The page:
Articles by Alan Ayckbourn

These notes about Wildest Dreams were written by Alan Ayckbourn following an enquiry about the play in 1996

Thoughts on Wildest Dreams

Wildest Dreams is about escaping from reality. The need to. Realities that we can't face. All the characters have demons in their lives. Or several.

For Warren it's his mother, of course. And a somewhat confused state of late puberty. Rick is thoroughly traumatised by past events and uncertain, guilty sexual feelings. And as for Stanley and Hazel. There's Austin, of course, for ever haunting their lives. And the threat of age. And for Stanley, a sense of failure, professional, personal and sexual. A lot of the play is down to sex. So what's new?

So they all invent a new demon. A safe, confinable demon within a board game. One they can handle and put away safely in a box.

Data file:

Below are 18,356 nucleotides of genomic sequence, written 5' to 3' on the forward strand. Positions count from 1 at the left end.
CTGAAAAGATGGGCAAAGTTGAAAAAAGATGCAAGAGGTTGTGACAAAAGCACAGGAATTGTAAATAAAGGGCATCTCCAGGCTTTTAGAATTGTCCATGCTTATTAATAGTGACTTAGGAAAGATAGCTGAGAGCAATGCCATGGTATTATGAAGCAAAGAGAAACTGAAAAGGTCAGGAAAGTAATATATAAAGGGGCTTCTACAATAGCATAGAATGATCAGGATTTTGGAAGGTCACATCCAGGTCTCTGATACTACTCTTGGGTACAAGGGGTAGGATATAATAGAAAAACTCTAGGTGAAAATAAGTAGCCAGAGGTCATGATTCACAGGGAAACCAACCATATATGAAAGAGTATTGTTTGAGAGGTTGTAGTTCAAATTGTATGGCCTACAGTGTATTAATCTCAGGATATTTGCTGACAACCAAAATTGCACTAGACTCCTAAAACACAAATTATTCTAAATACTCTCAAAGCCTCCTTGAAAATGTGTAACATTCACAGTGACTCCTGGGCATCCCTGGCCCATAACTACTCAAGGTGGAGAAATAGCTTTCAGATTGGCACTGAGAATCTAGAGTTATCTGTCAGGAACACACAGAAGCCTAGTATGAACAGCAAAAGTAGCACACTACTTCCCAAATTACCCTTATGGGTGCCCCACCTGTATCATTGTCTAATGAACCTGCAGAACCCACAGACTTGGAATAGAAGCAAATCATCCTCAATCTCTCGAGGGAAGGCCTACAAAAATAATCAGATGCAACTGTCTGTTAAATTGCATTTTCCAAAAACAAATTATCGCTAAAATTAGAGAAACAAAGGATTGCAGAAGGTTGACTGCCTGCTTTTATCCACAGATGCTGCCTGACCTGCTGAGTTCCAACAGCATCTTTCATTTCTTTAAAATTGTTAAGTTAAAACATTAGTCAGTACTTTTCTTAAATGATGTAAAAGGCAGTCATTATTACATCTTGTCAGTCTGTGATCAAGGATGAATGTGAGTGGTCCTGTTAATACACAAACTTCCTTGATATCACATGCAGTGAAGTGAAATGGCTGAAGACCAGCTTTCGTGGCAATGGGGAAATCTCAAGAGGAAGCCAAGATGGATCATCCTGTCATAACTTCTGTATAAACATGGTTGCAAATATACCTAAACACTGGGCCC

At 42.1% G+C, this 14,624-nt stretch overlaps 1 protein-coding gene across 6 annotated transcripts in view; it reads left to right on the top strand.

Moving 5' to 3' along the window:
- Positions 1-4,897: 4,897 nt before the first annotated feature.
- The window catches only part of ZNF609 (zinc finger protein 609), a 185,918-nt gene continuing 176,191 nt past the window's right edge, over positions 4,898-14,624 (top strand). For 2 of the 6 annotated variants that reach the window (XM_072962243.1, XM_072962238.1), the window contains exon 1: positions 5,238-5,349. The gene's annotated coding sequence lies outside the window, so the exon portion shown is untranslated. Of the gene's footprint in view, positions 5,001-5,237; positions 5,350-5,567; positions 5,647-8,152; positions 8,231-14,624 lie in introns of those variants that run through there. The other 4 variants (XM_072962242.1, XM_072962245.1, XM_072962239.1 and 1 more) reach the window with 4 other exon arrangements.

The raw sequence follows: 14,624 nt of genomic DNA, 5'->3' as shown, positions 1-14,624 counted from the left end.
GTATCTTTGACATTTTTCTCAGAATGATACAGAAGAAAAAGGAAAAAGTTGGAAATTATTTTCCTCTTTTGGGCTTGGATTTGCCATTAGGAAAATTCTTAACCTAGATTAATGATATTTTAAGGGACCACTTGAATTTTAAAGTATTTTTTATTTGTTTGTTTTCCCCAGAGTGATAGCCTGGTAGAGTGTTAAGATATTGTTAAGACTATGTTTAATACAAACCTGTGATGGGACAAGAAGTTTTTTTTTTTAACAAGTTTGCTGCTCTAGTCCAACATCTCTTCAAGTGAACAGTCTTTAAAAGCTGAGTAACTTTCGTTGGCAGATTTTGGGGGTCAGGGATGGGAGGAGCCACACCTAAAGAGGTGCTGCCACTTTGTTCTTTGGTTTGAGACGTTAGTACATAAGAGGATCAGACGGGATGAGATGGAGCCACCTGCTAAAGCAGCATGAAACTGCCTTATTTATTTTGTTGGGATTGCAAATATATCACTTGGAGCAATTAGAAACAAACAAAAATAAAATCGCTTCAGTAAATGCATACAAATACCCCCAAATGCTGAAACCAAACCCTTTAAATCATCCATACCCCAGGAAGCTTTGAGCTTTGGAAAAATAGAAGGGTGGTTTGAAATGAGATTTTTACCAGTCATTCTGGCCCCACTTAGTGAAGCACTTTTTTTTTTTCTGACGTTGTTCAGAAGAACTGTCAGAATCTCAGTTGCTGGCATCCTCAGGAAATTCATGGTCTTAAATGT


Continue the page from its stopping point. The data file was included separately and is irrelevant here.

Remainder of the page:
Marcie is the catalyst. She explodes their dream world and forces them all, momentarily, into harsh reality. But they soon escape back to their safe haven. Only this time deeper, far deeper than ever before. And this time, one suspects, with a demon invented to replace Marcie who now, in different ways, threatens them all.

Stanley is a decent man. An innocent. Not academically brilliant but nonetheless a good teacher with a genuine care and concern for his students. Though I suspect his lessons are chaos. Not likely to be a good disciplinarian. One of those teachers I can remember from my own school days who invariably got taken advantage of and sent up because in the end they were just too nice.

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